Section 15 of the Non Fatal Offences Against the Person Act 1997 sets out the offence of false imprisonment as follows: "A person shall be guilty of the offence of false imprisonment who intentionally or recklessly takes or detains, causes to be taken or detained or otherwise restricts the personal liberty of another without that other's consent." 

In submissions to Judge Melanie Greally defence lawyers for all six defendants argued that the six men on trial should not have been charged with this offence and the case should not be decided by a jury.

While not suggesting their clients were guilty of any other criminal conduct, defence lawyers said there were a range of other, lesser offences under the Public Order Act with which they could have been charged.

These offences, they said, were designed to deal with any alleged criminal conduct at demonstrations or protests.

False imprisonment must involve total restraint or deprivation of a person's liberty.

Senior Counsel Roisin Lacey, who represented Scott Masterson, said it was "easy to forget that and say this was a very difficult situation, there was no easy way out but the court would be in error if it was to ignore the fact that the law is unambiguous".

Blocking the movement of the cars carrying then tánaiste Joan Burton and her adviser Karen O’Connell was at "its height a nuisance, certainly an irritant, it may have been obstructive and it probably was but Mr Masterson is not charged with obstruction.

"The State has chosen not to go down that route and he has been charged with a very specific crime and the mental element required to be proven by the prosecution is incapable of being proven in this case."

She referred to video footage of her client in which he can be heard saying "tell her to get out of the car and answer us," 

This, she said, did not fit with the requirement for the prosecution to prove intent in relation to a charge of false imprisonment.

Senior Counsel Padraig Dwyer, who represented Frank Donaghy, said it was the first time the State had witnessed the use of false imprisonment charges as a response to the behaviour of people at a demonstration. 

He said it was very important case and "while we as lawyers can spend days arguing about the nuances of sit-down protests ... the message which will go out onto the streets of this country if there are convictions is that when one joins a sit-down protest one is at risk of being charged with a very serious offence".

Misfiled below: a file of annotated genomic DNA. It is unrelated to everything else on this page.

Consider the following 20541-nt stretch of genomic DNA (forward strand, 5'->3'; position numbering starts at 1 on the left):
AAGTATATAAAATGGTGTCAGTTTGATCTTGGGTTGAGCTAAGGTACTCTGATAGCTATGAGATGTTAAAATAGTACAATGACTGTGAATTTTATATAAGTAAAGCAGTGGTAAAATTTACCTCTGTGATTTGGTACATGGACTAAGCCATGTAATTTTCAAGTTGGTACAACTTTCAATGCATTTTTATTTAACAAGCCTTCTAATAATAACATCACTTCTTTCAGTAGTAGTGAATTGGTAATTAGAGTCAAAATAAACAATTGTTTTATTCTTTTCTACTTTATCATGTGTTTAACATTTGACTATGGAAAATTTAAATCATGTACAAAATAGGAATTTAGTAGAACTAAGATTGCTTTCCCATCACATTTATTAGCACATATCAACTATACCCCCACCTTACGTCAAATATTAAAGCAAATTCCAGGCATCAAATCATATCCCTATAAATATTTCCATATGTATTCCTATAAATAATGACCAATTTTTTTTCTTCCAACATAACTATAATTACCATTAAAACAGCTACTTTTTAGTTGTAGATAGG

Senior Counsel Kerida Naidoo, who represented Cllr Kieran Mahon, said the prosecution was trying to redefine the offence of false imprisonment. 

He argued that at all times Ms Burton and Ms O’Connell were under the control of gardaí. He said they were placed in the cars by gardaí and stayed in the cars until gardaí decided they should get out.

He said the situation arose in the context of violent disorder but his client was not complicit in that violence. 

Mr Naidoo said there was no alternative interpretation of the offence of false imprisonment.

He said the prosecution was artificially drawing a line between the violence and a sit-down protest. 

"The prosecution is saying they're not guilty of the violence but you have to put it in the pot to convict of false imprisonment. They are saying by their presence [the defendants] aided others in the completion of the offence.

"Unless they are saying they aided, abetted, counselled or procured the violence which is necessary for complicity [my client] can't in law be guilty of that crime."

All six defence lawyers asked the judge to direct the jury to find their clients not guilty.

Prosecution Counsel Sean Gillane said the law on the offence of false imprisonment was clear. 

He said the prosecution had always made it clear that the intention of preventing the cars from moving was to prevent the occupants moving. 

"It was the occupants of the vehicle who were being restrained and that restraint was total. That is a matter of fact to be determined by a jury."

He said it was a serious muddying of the waters to suggest the two women were in the Avensis by choice. 

"It can’t be right particularly in the context of the evidence to say someone is free or not restrained because they could do something to escape. If a man or woman is imprisoned in a room and the door is locked is it not false imprisonment because they could jump out a window to escape?"

In her ruling following the legal argument Judge Greally said the central requirement for the offence of false imprisonment of total restraint remained unaltered. 

She said restraint could be achieved by overbearing the will of the person confined. She said it was possible to remove the violence from the situation and still establish the elements of false imprisonment. 

These were matters which could and should be determined by the jury.